"A man’s Self is the sum total of all that he can call his."
William James (The Principles of Psychology, 1890)
The article's author begins with the quote above, and I can't imagine a better summation of what we humans are all about. I can probably stop typing now, because I'll bet that, like me, most of the horsemen reading this blog immediately jumped to the sensation of how miserable we feel when we are not finding success with our horse-human interaction. It doesn't seem to matter at what level we feel we've failed, just that Failure is upon us, which makes our "stuff" inadequate on several levels.
|At 19 months, Dillon thought this horse was Da Bomb!|
His fondest wish was for teeth.
Level One Fail
Coming at this horse life as a beginner, we immediately confront several realities. The first of these is that owning a horse gives us some cachet among non-horsey types.
NEWBIE OWNER: Well, I finally did it! I bought a fabulous horse, and I can't wait to get started riding and showing and talking endlessly about all the horse-related stuff I'm doing. Would you like to see some photos? I happen to have forty-seven on my phone....
NON-HORSEY CO-WORKER: Sure! Is that what a horse looks like? Is it supposed to have--what are those? Shrubs?--stuck to its head?
NEWBIE OWNER: Uh...well...he needs a little sprucing up, but just wait till you see him in a few days!
CO-WORKER: I'll wait.
But there's a great deal to learn at Level One, so it's not long before the formerly awesome horse is revealed to be an unruly, poorly trained cuss happier in the pasture than under saddle. Oh, the pain! It's really hard to feel that this particular bit of "stuff" is enhancing our Self. We begin to grieve almost immediately as the loss of status of our stuff pretty much takes the punch out of our reality.
Level Two Fail
We're a semi-accomplished horseman with some miles in the saddle, and we've begun to notice that there's other stuff involved that we can be accumulating to add sheen to our Self Image. We become aware that there are other riders in the barn with saddles that aren't duct-taped, reins that aren't made from neoprene, and tossing about names that we've never heard. Suddenly it's not enough to just have a horse, because everyone who's anyone has one of those. Now we need to level-up the horse stuff that goes with it.
INTERMEDIATE OWNER: Want to see my new saddle? I got it on eBay for a third of the retail price! Isn't it pretty?
ADVANCED INTERMEDIATE OWNER: If you paid more than five hundred for that, you got ripped off. See this rivet? No stamp. It's not original. Someone reflocked this saddle, and it's lumpy. [snorf!] If I were you, I'd save up and get something a little better like my Belle Reve Awesome 44. [poking the flap] It's padded with pure baby lamb fuzz and the leather has been tanned six times by naked Australian men. You might find a used one for under four grand if you look hard enough.
At this point we realize that not only do we not get to add our saddle to our "good stuff" ledger, but our job is also no longer good stuff. If it were, we too could afford naked Australians. We drive home mentally rewriting our resume.
Level Three Fail
We've moved up to a highly-regarded career, and we've put the excess income into a better horse (or two), better boarding facility, and incredibly cool tack, clothing, and sunglasses. Our helmet cost more than our first car. We are coolness personified, and our Self is patting us on the back so hard our teeth are chattering.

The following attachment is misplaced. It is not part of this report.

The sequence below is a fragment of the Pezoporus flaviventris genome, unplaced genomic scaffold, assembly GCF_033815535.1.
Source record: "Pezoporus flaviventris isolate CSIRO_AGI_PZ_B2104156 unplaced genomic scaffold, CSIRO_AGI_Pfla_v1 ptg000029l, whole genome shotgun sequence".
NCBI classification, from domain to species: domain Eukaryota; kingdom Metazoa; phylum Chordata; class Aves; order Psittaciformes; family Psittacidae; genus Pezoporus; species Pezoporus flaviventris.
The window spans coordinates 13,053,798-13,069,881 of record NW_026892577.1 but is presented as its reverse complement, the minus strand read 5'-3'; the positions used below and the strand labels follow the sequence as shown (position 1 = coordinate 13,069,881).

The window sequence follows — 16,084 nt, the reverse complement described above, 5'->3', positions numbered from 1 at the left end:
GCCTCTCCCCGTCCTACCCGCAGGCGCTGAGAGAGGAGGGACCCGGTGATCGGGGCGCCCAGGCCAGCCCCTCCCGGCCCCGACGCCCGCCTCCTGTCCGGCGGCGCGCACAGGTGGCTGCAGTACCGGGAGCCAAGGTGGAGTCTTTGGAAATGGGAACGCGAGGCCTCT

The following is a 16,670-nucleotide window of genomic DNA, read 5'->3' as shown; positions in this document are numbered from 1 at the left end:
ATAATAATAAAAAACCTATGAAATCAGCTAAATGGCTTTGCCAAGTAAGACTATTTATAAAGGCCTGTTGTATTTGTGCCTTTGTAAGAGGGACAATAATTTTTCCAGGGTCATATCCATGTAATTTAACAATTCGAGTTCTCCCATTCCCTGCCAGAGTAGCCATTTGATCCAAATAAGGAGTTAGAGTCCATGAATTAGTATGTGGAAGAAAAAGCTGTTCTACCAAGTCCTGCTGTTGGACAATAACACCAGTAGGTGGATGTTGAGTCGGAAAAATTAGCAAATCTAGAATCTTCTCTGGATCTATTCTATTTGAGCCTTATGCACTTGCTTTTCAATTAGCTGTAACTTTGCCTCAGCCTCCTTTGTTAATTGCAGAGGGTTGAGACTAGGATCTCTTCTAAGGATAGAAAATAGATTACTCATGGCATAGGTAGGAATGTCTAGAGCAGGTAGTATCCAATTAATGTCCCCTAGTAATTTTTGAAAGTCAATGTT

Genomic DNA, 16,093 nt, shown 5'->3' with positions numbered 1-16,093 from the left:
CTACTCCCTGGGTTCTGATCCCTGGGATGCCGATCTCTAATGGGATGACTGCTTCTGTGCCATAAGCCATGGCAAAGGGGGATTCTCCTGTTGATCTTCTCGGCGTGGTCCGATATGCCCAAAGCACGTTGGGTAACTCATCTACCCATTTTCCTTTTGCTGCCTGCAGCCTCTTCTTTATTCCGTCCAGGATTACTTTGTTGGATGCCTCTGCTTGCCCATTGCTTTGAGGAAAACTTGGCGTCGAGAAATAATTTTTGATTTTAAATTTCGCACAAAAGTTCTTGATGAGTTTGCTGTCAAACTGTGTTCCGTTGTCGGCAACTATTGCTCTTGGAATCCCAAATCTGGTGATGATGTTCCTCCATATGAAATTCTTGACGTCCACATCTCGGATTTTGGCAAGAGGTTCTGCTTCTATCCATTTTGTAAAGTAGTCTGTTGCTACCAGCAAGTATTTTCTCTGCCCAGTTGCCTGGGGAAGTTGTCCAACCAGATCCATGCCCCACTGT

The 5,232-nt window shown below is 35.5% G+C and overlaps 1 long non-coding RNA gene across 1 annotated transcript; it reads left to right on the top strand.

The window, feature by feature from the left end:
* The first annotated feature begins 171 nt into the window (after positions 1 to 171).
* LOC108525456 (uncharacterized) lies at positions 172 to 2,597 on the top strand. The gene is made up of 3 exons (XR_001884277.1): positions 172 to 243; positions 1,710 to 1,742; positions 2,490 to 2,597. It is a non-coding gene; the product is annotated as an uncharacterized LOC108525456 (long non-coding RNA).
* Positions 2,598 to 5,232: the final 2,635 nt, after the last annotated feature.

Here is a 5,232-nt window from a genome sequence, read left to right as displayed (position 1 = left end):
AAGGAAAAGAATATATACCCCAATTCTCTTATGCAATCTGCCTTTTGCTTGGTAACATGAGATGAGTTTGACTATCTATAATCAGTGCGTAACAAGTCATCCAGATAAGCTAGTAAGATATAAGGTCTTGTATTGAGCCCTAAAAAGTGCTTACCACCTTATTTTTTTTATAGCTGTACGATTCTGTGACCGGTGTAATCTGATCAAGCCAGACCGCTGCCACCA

Then we discover that our top-notch trainer has moved down to second-notch, and the new Top Dog takes one look at our horse and our not-quite-perfect seat, and his expression clearly says we're done for.
TOP DOG: Were you planning on showing this year?
ADVANCED INTERMEDIATE OWNER: Well...uh...yeah. I've been showing and doing very well. we took a fifth at a rated show just last month, and I've clipped an American flag into his butt hair.
Once again, our stuff needs an upgrade in service to our Self. Once again depression sets in as we grieve the lowering status of our stuff and the resultant damage to our formerly shiny Self.
At what point to we stop all of this? Never. Our horse is never going to be good enough. Our horsemanship skills will never be the best. Our saddle, boots, trainer, ribbons, house, car, truck and trailer, spouse, education credentials, body shape, list of Facebook friends....none of it is ever going to cut the mustard because that's the way we humans roll.
If we really work at it, do a little meditating, and try to get past the longing for material proof that we are Good (forget Awesome), we might make some headway. There are a thousand authors writing a thousand self-help books as I type, and many of them will be geared to getting past the reliance on stuff as a measure of Self Worth. But the reality is that for most of us, there will always be a voice in our ear telling us "If you just do one more push-up, you'll have shoulders to die for" or whatever. On the one hand, this is the drive that keeps us moving forward, but on the other, this is the reason for Depression being the highest-ranked mental aberration of the current century.
Tonight we're all going to go to bed thinking about this and about how we can stop letting stuff rule our minds and our lives. Some of us might find it a little easier tomorrow to just go out and have a good time with whatever stuff we already have. The rest of us, well...
There's always better stuff out there, and some of us will die trying to get it all.
More on this subject next week. Now I need to take inventory of my stuff because I'm feeling funny about my bathroom wallpaper, how low my cross-rails are, and about two of my six horses having unclipped bridle paths in plain view of the UPS guy. My garden has weeds. I can feel my Self crumbling. Oh, the horror!